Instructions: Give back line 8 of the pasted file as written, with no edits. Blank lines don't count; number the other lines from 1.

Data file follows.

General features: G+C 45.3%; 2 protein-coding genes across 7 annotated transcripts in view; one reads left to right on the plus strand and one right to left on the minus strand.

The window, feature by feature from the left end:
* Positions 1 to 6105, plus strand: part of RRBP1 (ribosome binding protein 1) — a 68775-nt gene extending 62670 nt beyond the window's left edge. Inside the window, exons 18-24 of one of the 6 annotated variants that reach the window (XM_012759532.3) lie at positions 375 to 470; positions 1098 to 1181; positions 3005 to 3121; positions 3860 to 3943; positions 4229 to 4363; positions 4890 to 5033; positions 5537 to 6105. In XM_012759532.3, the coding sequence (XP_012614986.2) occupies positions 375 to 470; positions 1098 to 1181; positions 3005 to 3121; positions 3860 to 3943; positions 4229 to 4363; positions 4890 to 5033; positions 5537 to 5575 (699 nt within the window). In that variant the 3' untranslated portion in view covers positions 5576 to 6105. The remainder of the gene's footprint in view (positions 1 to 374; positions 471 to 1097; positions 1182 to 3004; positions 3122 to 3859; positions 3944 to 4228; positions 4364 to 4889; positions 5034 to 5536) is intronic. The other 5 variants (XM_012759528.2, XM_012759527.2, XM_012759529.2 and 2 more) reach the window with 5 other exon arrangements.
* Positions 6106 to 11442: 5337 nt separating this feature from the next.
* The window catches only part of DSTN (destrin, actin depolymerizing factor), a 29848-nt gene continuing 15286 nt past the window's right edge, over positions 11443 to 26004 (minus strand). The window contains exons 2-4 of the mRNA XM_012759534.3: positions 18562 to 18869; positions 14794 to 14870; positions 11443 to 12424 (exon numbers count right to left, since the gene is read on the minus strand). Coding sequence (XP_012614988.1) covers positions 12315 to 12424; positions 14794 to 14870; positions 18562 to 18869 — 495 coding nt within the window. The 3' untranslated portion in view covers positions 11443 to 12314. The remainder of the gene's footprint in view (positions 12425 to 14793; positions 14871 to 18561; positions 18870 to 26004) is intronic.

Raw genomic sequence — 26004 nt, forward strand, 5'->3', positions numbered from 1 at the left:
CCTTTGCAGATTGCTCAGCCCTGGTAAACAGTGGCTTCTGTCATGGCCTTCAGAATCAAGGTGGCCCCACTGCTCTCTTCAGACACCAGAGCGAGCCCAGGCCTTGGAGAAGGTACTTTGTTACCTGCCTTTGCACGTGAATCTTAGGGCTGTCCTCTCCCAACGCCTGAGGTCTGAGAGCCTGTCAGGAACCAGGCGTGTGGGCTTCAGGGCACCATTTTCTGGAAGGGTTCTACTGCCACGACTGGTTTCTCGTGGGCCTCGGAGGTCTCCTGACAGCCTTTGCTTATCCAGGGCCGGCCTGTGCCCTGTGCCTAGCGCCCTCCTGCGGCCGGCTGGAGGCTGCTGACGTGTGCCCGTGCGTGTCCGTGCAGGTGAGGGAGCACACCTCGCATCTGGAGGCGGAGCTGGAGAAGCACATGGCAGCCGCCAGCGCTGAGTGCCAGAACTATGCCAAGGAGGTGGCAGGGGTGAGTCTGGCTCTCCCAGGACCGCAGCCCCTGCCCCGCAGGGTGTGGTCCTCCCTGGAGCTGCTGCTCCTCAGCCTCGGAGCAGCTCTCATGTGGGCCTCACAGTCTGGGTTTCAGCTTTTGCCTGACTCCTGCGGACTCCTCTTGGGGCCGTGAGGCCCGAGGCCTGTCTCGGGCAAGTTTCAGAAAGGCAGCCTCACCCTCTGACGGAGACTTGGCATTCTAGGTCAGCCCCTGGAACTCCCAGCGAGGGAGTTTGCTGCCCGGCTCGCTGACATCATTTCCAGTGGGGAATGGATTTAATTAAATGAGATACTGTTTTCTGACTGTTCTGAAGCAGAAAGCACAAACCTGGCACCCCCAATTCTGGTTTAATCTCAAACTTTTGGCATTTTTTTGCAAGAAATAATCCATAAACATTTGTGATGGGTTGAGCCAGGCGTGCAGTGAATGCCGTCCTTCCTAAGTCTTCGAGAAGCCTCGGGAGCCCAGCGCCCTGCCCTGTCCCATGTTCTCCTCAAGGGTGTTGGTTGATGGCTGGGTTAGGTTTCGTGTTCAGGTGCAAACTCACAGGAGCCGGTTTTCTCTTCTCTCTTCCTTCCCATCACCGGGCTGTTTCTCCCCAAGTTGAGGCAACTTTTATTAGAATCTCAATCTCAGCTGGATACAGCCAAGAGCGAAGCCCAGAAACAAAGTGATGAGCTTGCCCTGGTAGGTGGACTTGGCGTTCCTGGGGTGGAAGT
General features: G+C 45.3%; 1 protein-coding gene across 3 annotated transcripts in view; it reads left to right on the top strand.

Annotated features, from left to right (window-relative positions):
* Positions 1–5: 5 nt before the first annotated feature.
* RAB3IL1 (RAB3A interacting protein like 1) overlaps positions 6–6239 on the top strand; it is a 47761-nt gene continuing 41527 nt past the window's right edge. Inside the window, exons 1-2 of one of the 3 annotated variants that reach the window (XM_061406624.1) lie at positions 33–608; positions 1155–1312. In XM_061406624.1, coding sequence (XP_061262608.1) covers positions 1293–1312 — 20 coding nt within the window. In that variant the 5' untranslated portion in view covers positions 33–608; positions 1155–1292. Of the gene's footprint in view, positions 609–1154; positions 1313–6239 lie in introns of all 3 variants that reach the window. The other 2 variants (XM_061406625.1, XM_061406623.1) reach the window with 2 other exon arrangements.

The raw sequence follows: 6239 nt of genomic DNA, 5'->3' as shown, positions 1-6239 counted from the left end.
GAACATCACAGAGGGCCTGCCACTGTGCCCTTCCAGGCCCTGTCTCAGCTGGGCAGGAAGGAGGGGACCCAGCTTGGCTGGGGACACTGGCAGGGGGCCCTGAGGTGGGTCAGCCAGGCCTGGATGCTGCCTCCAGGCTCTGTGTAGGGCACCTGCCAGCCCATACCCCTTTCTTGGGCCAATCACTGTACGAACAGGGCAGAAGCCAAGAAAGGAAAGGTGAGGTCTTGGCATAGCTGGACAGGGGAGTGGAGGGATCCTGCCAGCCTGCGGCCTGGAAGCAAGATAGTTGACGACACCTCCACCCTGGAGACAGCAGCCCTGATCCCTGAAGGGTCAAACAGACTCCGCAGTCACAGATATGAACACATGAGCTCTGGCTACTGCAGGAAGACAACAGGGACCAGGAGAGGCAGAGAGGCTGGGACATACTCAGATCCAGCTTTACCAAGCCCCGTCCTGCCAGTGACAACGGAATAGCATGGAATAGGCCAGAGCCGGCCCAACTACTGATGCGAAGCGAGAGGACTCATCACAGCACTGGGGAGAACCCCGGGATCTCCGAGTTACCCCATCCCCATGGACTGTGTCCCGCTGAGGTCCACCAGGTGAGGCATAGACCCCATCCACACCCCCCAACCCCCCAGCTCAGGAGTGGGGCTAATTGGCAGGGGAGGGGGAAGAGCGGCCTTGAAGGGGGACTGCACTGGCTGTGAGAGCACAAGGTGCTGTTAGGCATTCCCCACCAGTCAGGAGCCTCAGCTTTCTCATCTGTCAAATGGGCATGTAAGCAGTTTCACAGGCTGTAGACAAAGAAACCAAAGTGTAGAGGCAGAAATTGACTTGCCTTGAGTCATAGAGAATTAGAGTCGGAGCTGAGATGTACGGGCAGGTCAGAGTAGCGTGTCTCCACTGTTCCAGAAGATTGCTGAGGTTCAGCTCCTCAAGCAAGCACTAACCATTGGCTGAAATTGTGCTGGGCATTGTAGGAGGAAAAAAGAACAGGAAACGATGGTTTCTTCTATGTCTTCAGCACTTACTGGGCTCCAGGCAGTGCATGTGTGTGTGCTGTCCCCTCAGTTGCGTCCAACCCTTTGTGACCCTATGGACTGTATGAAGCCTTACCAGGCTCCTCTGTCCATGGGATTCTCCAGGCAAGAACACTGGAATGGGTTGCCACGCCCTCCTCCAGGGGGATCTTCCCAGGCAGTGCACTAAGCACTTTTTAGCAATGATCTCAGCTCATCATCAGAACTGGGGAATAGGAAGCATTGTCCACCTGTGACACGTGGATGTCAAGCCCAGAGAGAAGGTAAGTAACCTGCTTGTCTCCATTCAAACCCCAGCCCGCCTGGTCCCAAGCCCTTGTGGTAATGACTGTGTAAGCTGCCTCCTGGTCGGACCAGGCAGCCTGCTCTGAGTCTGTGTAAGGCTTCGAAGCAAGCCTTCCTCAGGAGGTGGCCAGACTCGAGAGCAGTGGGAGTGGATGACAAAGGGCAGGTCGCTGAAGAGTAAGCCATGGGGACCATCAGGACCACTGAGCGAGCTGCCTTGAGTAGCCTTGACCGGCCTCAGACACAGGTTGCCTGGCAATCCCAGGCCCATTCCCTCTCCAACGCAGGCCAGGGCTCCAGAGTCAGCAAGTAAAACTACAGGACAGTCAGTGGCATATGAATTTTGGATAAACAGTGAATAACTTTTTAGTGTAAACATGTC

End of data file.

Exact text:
General features: G+C 45.3%; 1 protein-coding gene across 3 annotated transcripts in view; it reads left to right on the top strand.